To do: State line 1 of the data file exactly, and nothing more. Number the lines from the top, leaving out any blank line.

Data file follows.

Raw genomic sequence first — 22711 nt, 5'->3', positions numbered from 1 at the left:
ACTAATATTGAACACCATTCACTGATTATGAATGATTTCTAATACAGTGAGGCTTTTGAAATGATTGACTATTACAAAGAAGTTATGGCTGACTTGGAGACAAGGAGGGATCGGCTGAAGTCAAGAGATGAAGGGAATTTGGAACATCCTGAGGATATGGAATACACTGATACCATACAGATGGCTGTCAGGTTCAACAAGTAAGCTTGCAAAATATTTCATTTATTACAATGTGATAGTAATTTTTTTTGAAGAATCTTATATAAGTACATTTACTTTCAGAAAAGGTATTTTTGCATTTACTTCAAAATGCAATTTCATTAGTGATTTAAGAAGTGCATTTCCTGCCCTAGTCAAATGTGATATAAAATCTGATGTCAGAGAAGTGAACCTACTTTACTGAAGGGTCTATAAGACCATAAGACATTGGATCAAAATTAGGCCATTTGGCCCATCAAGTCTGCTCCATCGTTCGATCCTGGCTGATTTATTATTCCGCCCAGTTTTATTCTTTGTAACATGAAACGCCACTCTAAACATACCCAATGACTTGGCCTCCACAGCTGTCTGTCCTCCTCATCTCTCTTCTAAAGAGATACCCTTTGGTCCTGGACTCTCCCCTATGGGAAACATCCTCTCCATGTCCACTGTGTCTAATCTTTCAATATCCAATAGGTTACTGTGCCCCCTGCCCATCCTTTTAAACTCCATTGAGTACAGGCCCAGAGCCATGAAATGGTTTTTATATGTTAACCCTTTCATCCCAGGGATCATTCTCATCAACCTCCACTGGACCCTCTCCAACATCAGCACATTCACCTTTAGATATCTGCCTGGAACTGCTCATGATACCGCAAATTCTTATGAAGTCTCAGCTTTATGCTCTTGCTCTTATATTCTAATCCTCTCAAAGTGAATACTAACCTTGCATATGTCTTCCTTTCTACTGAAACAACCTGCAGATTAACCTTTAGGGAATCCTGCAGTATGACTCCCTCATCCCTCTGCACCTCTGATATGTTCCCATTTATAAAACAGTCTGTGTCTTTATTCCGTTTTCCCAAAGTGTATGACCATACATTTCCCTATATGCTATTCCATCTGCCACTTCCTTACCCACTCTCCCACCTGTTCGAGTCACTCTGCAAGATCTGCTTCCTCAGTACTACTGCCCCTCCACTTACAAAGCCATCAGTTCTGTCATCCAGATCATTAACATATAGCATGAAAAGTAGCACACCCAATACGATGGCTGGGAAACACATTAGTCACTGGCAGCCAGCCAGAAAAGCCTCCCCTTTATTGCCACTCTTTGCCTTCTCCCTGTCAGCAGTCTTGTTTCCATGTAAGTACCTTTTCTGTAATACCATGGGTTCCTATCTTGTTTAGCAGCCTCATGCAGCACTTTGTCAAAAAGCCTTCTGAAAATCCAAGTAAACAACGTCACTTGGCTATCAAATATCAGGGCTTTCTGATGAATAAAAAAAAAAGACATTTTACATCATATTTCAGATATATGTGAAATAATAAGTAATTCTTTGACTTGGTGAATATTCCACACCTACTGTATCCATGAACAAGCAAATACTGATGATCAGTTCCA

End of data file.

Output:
Raw genomic sequence first — 22711 nt, 5'->3', positions numbered from 1 at the left: